Sunday, February 9, 2003

Visalia's perfection leaves it ripe for state to pluck

Politicians love education at election time. When running for office, they fill voters' and reporters' ears with all kinds of juice about how it takes a village of compassionate conservatives to leave no child behind. Or something like that. It all runs together after awhile.

With platitudes, proposals and rhetoric, the pols - from president to school board members - use the stump to drone on about the value and strength of community schools, smaller class sizes, an experienced staff, parental involvement and personal attention to students.

So what happens when a school like that actually exists? It is targeted for closing.

That's the plan for Visalia Elementary, a small school in a tiny community in far southeastern Kenton County. Administrators in the county school district say because of state budget cuts that total more than $6 million they can no longer afford the $433,700 it takes each year to keep the school open. With 130 students and only 110 projected for next year, it is no longer "efficient and effective" to keep the district's smallest elementary school open, according to a missive distributed in the community by Kenton County Schools Superintendent Dr. Susan Cook.

So this is what it's come to in Kentucky. State lawmakers in concert with the Patton administration spent the late 1990s, when economic times were good, cutting every tax they could lay their mitts on while blowing a good portion of a $400 million budget surplus on so much pork that Paul Patton might want to consider changing his name to Bob Evans.

State-funded golf courses, parks, sidewalks and more are nice, but doesn't government have some responsibility to hold money back for a rainy day?

Well, it's pouring right now, and the state's bank account is not only bare, it's overdrawn by about $400 million.

So how does the gang that can't count straight in Frankfort handle the whole mess? Come with up more money so places like Visalia Elementary don't have to close? Oh please, Michael Jackson has a better chance of being named the head of a Boone County Boy Scout Troop than of anything even close to resembling bold coming out of the capitol.

Raise the nation's second-lowest state cigarette tax, which is really a user fee paid by those who use the product? Sorry, raising taxes doesn't look good politically and lawmakers have re-election campaigns to consider.

Let horse tracks and/or developers like Jerry Carroll build casinos? No way, God doesn't like casinos, many legislators tell us. And there are "social costs," whatever those are, related to gambling. Well, as other states rake in the bucks, including Indiana and Illinois that are oh-so-happy to welcome Kentucky residents to their casinos, Frankfort will keep its head stuck in the sand - among other places.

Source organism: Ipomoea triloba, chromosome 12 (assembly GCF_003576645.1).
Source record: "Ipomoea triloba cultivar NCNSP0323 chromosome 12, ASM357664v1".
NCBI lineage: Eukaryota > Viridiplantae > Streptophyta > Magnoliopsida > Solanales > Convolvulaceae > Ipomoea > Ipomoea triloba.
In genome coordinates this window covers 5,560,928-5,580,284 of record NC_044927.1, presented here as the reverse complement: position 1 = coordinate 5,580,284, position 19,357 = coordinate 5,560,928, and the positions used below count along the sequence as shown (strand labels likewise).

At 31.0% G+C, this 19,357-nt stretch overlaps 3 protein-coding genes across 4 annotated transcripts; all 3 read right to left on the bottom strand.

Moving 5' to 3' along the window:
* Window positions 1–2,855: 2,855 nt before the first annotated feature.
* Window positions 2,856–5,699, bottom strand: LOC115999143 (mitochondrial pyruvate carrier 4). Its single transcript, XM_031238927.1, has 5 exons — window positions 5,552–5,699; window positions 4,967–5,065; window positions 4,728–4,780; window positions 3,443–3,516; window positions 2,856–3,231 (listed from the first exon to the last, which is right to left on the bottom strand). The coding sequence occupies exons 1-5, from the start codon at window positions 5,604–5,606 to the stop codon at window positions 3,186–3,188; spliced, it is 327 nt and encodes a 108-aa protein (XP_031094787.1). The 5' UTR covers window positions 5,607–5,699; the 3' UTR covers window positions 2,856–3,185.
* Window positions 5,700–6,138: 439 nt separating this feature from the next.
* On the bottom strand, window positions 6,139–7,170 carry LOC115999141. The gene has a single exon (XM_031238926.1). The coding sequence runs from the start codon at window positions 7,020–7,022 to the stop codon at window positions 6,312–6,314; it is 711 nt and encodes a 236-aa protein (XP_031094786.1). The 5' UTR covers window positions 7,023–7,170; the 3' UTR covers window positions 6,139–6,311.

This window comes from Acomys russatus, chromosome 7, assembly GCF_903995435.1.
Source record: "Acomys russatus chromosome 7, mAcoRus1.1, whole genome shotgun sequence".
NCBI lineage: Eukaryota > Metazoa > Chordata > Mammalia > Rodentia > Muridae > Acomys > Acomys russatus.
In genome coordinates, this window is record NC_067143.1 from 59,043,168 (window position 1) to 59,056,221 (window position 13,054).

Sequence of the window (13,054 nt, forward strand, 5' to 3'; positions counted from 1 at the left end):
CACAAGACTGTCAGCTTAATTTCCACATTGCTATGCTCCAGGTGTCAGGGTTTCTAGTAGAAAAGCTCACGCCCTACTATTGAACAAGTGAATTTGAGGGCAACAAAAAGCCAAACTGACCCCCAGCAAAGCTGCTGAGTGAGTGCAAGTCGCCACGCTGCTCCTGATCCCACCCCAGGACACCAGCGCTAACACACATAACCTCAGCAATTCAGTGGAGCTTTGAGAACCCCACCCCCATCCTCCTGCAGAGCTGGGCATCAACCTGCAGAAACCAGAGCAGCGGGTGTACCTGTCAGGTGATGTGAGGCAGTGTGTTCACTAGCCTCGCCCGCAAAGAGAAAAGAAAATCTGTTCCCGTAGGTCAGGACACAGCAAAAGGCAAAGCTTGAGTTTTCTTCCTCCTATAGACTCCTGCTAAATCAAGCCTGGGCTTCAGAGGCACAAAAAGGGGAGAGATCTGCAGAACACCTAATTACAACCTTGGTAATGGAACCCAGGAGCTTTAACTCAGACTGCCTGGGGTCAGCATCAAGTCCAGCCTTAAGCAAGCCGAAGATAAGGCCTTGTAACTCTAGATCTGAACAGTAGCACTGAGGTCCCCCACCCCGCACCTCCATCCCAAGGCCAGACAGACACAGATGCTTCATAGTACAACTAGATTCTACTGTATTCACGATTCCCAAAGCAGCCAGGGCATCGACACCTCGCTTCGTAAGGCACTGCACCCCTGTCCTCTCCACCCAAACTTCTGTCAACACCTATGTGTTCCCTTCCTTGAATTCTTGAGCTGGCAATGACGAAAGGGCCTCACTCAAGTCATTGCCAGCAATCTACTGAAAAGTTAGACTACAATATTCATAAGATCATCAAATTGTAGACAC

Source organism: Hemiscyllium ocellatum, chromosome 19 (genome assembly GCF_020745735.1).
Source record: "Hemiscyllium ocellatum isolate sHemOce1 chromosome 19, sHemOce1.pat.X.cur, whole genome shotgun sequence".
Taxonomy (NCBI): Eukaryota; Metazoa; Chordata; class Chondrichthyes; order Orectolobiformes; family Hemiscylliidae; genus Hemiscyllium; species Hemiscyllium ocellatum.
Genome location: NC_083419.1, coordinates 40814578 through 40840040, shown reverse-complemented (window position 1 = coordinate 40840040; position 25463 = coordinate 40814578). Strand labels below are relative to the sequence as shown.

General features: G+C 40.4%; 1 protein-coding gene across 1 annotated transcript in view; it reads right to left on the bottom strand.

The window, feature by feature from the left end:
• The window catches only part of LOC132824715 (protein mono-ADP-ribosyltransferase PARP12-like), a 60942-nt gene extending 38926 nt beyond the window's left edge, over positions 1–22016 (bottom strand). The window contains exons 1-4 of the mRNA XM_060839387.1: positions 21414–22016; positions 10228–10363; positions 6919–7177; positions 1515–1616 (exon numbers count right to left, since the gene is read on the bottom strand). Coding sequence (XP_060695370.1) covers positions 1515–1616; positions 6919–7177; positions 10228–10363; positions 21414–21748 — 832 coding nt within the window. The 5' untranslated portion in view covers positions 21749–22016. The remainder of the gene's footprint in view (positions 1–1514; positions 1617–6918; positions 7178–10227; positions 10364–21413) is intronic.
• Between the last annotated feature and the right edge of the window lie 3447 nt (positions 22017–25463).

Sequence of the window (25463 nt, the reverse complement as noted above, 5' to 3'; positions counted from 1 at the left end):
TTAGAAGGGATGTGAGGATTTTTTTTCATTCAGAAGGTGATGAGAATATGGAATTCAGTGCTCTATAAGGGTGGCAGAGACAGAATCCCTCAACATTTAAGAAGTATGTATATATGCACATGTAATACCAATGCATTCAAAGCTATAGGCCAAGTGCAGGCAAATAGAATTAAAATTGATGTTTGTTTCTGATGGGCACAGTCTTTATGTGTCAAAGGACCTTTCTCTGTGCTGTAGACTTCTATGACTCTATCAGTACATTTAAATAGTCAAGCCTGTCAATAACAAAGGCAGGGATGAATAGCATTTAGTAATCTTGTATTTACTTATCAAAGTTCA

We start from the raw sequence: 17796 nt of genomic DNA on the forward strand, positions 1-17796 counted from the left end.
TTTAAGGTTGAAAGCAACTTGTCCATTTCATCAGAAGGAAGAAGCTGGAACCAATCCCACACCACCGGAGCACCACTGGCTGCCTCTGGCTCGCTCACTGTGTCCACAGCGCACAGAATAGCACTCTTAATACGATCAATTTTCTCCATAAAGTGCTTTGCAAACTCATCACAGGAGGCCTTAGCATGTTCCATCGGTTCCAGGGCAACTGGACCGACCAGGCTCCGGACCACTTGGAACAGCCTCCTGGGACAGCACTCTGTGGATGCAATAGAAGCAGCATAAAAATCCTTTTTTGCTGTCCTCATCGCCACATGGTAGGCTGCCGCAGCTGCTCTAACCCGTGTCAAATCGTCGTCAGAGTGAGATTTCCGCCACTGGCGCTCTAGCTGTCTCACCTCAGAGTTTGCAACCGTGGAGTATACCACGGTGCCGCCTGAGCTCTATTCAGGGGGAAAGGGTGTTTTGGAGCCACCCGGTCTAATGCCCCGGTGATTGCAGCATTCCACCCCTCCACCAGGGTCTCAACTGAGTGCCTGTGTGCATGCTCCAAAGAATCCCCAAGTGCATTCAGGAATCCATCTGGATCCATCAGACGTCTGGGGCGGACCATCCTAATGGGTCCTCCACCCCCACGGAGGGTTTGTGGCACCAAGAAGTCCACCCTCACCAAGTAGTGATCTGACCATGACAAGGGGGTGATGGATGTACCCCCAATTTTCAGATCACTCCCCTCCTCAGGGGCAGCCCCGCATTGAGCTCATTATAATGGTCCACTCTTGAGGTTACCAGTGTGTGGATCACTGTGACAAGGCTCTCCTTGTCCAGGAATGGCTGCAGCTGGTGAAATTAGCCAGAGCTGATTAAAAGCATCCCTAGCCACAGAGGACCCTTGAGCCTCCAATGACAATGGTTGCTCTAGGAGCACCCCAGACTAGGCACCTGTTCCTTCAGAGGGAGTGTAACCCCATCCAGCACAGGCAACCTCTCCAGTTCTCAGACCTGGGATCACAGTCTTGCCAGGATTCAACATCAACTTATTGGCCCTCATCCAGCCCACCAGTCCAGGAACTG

It's not just education feeling the pinch. It is social services, health care and the state's road fund and more.

And it's not just Visalia getting squeezed. Every school in the state, from college to kindergarten, is getting less money.

But it is when you visit a place like Visalia that you see how decisions in Frankfort can have such a deep impact on families.

Kenton County administrators say all of their schools provide the excellent education that parents of Visalia students have come to expect, appreciate and love. And I'm sure that's the case.

But there are questions being raised in the community about the closing. Has there been enough study? Is the district's administrative budget as lean as it can be? Parents in Visalia feel those areas have not been explored despite comments by the administration to the contrary.

And even though the district denies it, Visalia is an easy target. It's in a small, out-of-the way community that lacks political clout. It's the not the wealthiest place in the world. But it is a place rich in tradition and love for its school.

Parents say they haven't exactly been treated with a great deal of respect by the school system. They've had a hard time getting answers to questions, and they don't feel like their concerns are being truly heard or considered.

Why, they wonder, is this decision being made so quickly? Word of the potential closing just came out a few weeks ago, and now a final vote is scheduled for Feb. 24.

The school system, in all fairness, is in a tight financial spot. But closing a school can have an incredibly profound effect on parents, students, teachers and staff.

Isn't there another way? Have all avenues been explored? Can the decision be held off for at least a year while other solutions are sought?

Visalia, politicians have told us, is what we want in our schools. So why take it away?


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